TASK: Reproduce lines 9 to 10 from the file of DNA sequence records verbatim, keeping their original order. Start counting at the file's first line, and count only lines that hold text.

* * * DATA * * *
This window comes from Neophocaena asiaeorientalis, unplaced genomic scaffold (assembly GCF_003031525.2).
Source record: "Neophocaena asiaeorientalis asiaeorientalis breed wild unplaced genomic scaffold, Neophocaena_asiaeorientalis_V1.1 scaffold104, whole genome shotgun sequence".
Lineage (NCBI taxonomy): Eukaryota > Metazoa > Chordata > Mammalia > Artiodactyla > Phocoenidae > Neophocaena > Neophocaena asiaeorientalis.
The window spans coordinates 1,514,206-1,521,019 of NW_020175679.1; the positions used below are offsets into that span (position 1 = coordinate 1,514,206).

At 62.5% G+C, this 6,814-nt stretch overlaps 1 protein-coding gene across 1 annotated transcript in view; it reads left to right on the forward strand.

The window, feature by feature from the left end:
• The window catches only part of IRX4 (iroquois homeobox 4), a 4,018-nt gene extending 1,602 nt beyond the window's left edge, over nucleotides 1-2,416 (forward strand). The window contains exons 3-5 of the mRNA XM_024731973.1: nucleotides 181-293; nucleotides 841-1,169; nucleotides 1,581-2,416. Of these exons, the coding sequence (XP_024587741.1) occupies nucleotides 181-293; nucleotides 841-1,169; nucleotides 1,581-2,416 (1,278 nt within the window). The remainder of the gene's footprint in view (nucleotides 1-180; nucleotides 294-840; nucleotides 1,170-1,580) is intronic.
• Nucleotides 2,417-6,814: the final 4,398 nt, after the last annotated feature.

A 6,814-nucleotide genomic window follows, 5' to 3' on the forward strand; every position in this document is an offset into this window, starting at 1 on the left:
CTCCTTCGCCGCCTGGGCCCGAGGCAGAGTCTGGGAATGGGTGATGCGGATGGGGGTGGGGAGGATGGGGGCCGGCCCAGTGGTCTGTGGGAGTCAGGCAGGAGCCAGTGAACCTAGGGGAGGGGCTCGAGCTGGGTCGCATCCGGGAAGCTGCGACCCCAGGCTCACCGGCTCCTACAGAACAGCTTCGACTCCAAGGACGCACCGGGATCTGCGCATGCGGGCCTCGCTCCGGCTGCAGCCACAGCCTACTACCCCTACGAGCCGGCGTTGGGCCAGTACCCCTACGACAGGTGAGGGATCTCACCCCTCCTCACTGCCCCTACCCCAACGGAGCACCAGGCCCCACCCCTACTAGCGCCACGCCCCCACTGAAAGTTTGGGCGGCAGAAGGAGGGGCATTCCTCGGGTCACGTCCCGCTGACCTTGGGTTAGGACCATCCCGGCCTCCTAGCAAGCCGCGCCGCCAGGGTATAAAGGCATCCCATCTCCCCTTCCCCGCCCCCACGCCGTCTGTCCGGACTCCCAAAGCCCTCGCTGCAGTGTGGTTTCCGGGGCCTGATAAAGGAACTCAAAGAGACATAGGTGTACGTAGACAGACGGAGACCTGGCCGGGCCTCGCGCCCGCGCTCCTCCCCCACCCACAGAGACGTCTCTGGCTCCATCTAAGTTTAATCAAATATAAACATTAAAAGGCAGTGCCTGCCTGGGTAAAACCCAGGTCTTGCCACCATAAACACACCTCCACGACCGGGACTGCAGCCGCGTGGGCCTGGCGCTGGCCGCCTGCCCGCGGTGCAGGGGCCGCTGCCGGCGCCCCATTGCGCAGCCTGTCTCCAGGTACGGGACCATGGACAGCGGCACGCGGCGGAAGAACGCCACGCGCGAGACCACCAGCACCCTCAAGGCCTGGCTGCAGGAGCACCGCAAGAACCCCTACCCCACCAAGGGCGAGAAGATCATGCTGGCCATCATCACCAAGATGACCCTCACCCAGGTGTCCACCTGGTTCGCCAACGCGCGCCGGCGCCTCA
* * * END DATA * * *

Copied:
A 6,814-nucleotide genomic window follows, 5' to 3' on the forward strand; every position in this document is an offset into this window, starting at 1 on the left:
CTCCTTCGCCGCCTGGGCCCGAGGCAGAGTCTGGGAATGGGTGATGCGGATGGGGGTGGGGAGGATGGGGGCCGGCCCAGTGGTCTGTGGGAGTCAGGCAGGAGCCAGTGAACCTAGGGGAGGGGCTCGAGCTGGGTCGCATCCGGGAAGCTGCGACCCCAGGCTCACCGGCTCCTACAGAACAGCTTCGACTCCAAGGACGCACCGGGATCTGCGCATGCGGGCCTCGCTCCGGCTGCAGCCACAGCCTACTACCCCTACGAGCCGGCGTTGGGCCAGTACCCCTACGACAGGTGAGGGATCTCACCCCTCCTCACTGCCCCTACCCCAACGGAGCACCAGGCCCCACCCCTACTAGCGCCACGCCCCCACTGAAAGTTTGGGCGGCAGAAGGAGGGGCATTCCTCGGGTCACGTCCCGCTGACCTTGGGTTAGGACCATCCCGGCCTCCTAGCAAGCCGCGCCGCCAGGGTATAAAGGCATCCCATCTCCCCTTCCCCGCCCCCACGCCGTCTGTCCGGACTCCCAAAGCCCTCGCTGCAGTGTGGTTTCCGGGGCCTGATAAAGGAACTCAAAGAGACATAGGTGTACGTAGACAGACGGAGACCTGGCCGGGCCTCGCGCCCGCGCTCCTCCCCCACCCACAGAGACGTCTCTGGCTCCATCTAAGTTTAATCAAATATAAACATTAAAAGGCAGTGCCTGCCTGGGTAAAACCCAGGTCTTGCCACCATAAACACACCTCCACGACCGGGACTGCAGCCGCGTGGGCCTGGCGCTGGCCGCCTGCCCGCGGTGCAGGGGCCGCTGCCGGCGCCCCATTGCGCAGCCTGTCTCCAGGTACGGGACCATGGACAGCGGCACGCGGCGGAAGAACGCCACGCGCGAGACCACCAGCACCCTCAAGGCCTGGCTGCAGGAGCACCGCAAGAACCCCTACCCCACCAAGGGCGAGAAGATCATGCTGGCCATCATCACCAAGATGACCCTCACCCAGGTGTCCACCTGGTTCGCCAACGCGCGCCGGCGCCTCA